Expressions allow you to use logic within a template. At their simplest, that may just mean a basic arithmetic operation, such as converting to percentages, or making your index references start at 1 rather than 0:

<div class='bar-chart'>
    <div style='width: {{ value * 100 }}%;'>{{ i + 1 }}</div>

Or it could mean formatting a currency so that 1.79 renders as £1.79p:

<p>Price: <strong>{{ format( price ) }}</strong></p>

Or it could mean adding a class based on some condition:

<a class='button {{ active ? "on" : "off" }}'>switch</a>

Or it could mean filtering a list to exclude certain records:

{{# exclude( list, 'N/A' ) }}
  <li>{{author}}: {{title}}</li>
{{/ end of filter }}

These are all examples casually plucked from the air - whether they would be useful or not in real life depends on what you're trying to do. The point is that you can include more of your view logic at the declarative layer - the template - where it's easier to reason about.

Frequently Used Expressions

If you use a particular expression frequently, you can save time by adding it Ractive's default data. This way you won't have to set up the expressions on each individual ractive instance.

The example below adds expressions for some frequenlty used parts of moment.js to the default data:

var helpers =;
helpers.fromNow = function(timeString){
    return moment(timeString).fromNow()
helpers.formatTime = function(timeString){
    return moment(timeString).format("ddd, h:mmA");
helpers.humanizeTime = function(timeString){
    return moment.duration(timeString).humanize();

Valid expressions

These are, of course, JavaScript expressions. Almost any valid JavaScript expression can be used, with a few exceptions:

Aside from a subset of global objects (e.g. Math, Array, parseInt, encodeURIComponent - full list below), any references must be to properties (however deeply nested) of the Ractive instance's data, rather than arbitrary variables. Reference resolution follows the normal process.

Does this use eval?

Yes and no. You've probably read that 'eval is evil', or some other such nonsense. The truth is that while it does get abused, and can theoretically introduce security risks when user input gets involved, there are some situations where it's both necessary and sensible.

But repeatedly evaling the same code is a performance disaster. Instead, we use the Function constructor, which is a form of eval, except that the code gets compiled once instead of every time it executes.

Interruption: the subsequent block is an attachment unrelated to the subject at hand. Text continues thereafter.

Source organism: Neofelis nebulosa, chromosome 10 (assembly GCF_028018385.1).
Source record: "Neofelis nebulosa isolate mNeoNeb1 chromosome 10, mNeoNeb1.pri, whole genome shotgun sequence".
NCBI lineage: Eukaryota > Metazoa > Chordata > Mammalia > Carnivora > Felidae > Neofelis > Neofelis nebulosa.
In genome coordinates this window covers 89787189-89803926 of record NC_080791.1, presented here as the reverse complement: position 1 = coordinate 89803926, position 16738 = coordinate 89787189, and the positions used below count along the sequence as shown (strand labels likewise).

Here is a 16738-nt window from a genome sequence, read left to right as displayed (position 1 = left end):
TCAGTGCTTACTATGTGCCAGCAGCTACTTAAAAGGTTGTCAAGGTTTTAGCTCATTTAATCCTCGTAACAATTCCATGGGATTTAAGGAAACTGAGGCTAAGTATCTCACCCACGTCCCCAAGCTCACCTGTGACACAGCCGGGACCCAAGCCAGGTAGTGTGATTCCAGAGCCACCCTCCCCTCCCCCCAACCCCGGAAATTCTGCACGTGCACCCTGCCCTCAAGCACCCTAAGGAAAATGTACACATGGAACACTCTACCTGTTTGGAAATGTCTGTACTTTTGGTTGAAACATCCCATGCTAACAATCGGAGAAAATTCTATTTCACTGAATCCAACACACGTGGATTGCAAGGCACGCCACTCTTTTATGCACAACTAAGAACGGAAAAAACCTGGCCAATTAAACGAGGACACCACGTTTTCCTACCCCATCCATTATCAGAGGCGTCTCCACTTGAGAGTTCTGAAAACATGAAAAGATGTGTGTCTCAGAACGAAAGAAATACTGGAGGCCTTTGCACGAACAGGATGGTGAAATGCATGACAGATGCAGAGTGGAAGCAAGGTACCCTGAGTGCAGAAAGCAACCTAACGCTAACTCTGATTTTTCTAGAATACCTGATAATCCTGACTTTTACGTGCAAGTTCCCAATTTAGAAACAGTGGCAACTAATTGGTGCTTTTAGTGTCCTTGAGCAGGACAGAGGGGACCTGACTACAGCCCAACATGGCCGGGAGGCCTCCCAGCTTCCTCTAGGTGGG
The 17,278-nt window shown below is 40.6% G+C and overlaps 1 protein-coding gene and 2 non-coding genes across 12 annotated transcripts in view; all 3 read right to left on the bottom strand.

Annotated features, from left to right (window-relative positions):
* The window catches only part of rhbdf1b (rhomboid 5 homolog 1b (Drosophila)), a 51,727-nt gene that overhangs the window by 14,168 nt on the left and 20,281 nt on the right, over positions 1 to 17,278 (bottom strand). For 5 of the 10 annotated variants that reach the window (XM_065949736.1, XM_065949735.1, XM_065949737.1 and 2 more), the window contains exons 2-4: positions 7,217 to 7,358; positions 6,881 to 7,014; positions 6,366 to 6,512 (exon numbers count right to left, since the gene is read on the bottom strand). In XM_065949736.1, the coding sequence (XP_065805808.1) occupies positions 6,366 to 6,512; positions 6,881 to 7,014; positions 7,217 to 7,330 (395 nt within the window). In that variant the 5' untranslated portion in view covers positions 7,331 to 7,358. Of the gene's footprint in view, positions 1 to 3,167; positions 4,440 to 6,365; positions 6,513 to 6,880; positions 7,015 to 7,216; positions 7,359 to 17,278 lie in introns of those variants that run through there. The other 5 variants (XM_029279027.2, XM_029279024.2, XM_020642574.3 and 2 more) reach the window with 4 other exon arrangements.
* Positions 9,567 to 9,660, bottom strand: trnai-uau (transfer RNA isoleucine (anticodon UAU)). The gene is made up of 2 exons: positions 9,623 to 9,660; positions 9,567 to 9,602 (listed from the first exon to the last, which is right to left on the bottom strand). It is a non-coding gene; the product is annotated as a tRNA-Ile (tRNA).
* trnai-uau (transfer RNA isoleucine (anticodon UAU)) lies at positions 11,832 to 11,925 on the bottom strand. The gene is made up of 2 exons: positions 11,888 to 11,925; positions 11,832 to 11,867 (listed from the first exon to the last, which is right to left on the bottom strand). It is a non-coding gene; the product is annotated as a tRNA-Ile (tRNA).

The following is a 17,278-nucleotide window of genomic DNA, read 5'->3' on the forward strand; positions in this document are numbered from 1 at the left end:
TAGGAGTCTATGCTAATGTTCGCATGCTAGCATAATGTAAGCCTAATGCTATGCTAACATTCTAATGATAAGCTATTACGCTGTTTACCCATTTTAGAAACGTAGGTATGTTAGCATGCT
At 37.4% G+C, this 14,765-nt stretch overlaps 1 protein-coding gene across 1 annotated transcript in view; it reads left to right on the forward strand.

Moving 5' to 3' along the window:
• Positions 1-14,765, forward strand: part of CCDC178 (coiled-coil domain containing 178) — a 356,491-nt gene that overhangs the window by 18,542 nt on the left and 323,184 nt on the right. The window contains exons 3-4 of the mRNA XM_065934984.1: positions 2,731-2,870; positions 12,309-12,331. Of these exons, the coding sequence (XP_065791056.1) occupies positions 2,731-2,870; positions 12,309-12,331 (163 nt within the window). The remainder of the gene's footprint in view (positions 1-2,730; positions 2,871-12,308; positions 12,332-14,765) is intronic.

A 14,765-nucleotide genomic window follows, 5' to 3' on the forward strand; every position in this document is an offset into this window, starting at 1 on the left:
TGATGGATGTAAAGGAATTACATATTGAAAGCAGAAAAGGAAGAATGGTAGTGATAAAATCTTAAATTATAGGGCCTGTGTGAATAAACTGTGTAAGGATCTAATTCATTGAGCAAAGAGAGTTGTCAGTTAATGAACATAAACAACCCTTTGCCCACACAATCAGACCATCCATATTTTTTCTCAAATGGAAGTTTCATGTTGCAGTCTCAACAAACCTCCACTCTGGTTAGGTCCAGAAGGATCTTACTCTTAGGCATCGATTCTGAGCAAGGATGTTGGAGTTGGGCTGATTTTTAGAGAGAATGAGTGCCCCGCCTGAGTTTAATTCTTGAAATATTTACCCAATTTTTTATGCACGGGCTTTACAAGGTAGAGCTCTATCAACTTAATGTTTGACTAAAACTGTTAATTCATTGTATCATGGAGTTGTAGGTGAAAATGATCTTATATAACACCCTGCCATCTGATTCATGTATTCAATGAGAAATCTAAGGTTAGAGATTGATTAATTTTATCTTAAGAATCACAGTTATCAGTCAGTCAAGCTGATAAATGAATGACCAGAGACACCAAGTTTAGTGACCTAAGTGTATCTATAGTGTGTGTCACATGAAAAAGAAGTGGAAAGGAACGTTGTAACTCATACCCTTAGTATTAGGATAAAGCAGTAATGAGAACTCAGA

A note about efficiency

Using the Function constructor instead of eval is just one way that Ractive optimises expressions. Consider a case like this:

{{a}} + {{b}} = {{ a + b }}
{{c}} + {{d}} = {{ c+d }}

At parse time, Ractive generates an abstract syntax tree (AST) from these expressions, to verify that it's a valid expression and to extract any references that are used. It then 'stringifies' the AST, so that the expression can later be compiled into a function.

As anyone who has seen minified JavaScript can attest, JavaScript cares not one fig what your variables are called. It also doesn't care about whitespace. So both of the expressions can be stringified the same way:


When we evaluate {{ a + b }} or {{ c+d }}, we can therefore use the same function but with different arguments. Recognising this, the function only gets compiled once, after which it is cached. (The cache is shared between all Ractive instances on the page.) Further, the result of the evaluation is itself cached (until one or more of the dependencies change), so you can repeat expressions as often as you like without creating unnecessary work.

All of this means that you could have an expression within a list section that was repeated 10,000 times, and the corresponding function would be created once at most, and only called when necessary.

The this reference

Within an expression, you can use this to refer to the current context:

    <!-- here, `this` means 'the current array member' -->

In regular mustache, we have something called the implicit iterator - {{.}} - which does the same thing. Ractive allows you to use this in place of . for purely aesthetic reasons.

Supported global objects


Any functions that you want to call, outside of the available globals above, must be properties of the Ractive instance's data as well. Functions can also depend on other references and will be re-evaulated when one of their dependencies is changed.

Depedendencies are determined by capturing references in the viewmodel while the function is executing. Dependencies for functions are re-captured each time the function is executed.

<p>{{ formattedName() }}</p>
var ractive = new Ractive({
  template: template,
  el: output,
  data: {
    user: { firstName: 'John', lastName: 'Public' },
    formattedName: function() {
      return this.get('user.lastName') + ', ' + this.get('user.firstName');


<p>Public, John</p>

In this example, the function formattedName will depend on both user.firstName and user.lastName, and updating either (or user) will cause any expressions referencing formattedName to be re-evaluated as well.

ractive.set('user.firstName', 'Jane')


<p>Public, Jane</p>

Functions on helper objects and third-party libraries

You can also add helper objects to your data and call functions on those objects in expressions. For example, you could add a reference to underscore.js:

var ractive = new Ractive({
  template: template,
  el: output,
  data: {
    items: [ 2, 10, 200, 3, 1, 4],
    _: _

And use that to sort an array in your template:

{{# _.sortBy(items) }}{{.}}, {{/}}
<!-- Result: -->
1, 2, 3, 4, 10, 200,